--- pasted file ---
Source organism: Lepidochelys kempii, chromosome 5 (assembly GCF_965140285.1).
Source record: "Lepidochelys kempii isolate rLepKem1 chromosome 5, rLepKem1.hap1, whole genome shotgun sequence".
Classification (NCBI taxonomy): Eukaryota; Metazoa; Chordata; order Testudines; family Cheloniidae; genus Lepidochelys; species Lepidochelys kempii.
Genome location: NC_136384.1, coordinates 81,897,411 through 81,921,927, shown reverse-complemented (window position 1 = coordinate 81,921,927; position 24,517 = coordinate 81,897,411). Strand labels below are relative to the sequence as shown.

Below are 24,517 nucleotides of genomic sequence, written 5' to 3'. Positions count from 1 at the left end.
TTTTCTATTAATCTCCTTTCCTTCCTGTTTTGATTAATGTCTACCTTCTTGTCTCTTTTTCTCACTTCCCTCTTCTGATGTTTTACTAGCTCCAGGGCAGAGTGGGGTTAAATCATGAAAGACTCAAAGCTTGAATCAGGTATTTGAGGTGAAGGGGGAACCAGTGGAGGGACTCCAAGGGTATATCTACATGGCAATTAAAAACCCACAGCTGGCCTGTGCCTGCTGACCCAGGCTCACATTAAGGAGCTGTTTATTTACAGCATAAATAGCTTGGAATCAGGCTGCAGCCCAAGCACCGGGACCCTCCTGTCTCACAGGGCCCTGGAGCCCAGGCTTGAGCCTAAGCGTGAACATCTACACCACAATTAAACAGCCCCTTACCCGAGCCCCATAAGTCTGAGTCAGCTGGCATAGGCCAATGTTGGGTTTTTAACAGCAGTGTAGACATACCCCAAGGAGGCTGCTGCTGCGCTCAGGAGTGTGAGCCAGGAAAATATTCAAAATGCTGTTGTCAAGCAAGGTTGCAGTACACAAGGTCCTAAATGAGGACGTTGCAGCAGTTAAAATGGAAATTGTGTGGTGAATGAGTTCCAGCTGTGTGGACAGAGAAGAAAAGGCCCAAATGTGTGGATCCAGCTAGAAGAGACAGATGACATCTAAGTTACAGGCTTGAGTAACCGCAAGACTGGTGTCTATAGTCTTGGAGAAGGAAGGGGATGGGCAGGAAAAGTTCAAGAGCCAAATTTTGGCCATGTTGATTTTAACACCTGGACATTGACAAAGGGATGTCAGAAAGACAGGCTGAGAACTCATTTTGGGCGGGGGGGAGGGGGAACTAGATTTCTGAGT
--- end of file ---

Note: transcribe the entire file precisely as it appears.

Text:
Source organism: Lepidochelys kempii, chromosome 5 (assembly GCF_965140285.1).
Source record: "Lepidochelys kempii isolate rLepKem1 chromosome 5, rLepKem1.hap1, whole genome shotgun sequence".
Classification (NCBI taxonomy): Eukaryota; Metazoa; Chordata; order Testudines; family Cheloniidae; genus Lepidochelys; species Lepidochelys kempii.
Genome location: NC_136384.1, coordinates 81,897,411 through 81,921,927, shown reverse-complemented (window position 1 = coordinate 81,921,927; position 24,517 = coordinate 81,897,411). Strand labels below are relative to the sequence as shown.

Below are 24,517 nucleotides of genomic sequence, written 5' to 3'. Positions count from 1 at the left end.
TTTTCTATTAATCTCCTTTCCTTCCTGTTTTGATTAATGTCTACCTTCTTGTCTCTTTTTCTCACTTCCCTCTTCTGATGTTTTACTAGCTCCAGGGCAGAGTGGGGTTAAATCATGAAAGACTCAAAGCTTGAATCAGGTATTTGAGGTGAAGGGGGAACCAGTGGAGGGACTCCAAGGGTATATCTACATGGCAATTAAAAACCCACAGCTGGCCTGTGCCTGCTGACCCAGGCTCACATTAAGGAGCTGTTTATTTACAGCATAAATAGCTTGGAATCAGGCTGCAGCCCAAGCACCGGGACCCTCCTGTCTCACAGGGCCCTGGAGCCCAGGCTTGAGCCTAAGCGTGAACATCTACACCACAATTAAACAGCCCCTTACCCGAGCCCCATAAGTCTGAGTCAGCTGGCATAGGCCAATGTTGGGTTTTTAACAGCAGTGTAGACATACCCCAAGGAGGCTGCTGCTGCGCTCAGGAGTGTGAGCCAGGAAAATATTCAAAATGCTGTTGTCAAGCAAGGTTGCAGTACACAAGGTCCTAAATGAGGACGTTGCAGCAGTTAAAATGGAAATTGTGTGGTGAATGAGTTCCAGCTGTGTGGACAGAGAAGAAAAGGCCCAAATGTGTGGATCCAGCTAGAAGAGACAGATGACATCTAAGTTACAGGCTTGAGTAACCGCAAGACTGGTGTCTATAGTCTTGGAGAAGGAAGGGGATGGGCAGGAAAAGTTCAAGAGCCAAATTTTGGCCATGTTGATTTTAACACCTGGACATTGACAAAGGGATGTCAGAAAGACAGGCTGAGAACTCATTTTGGGCGGGGGGGAGGGGGAACTAGATTTCTGAGT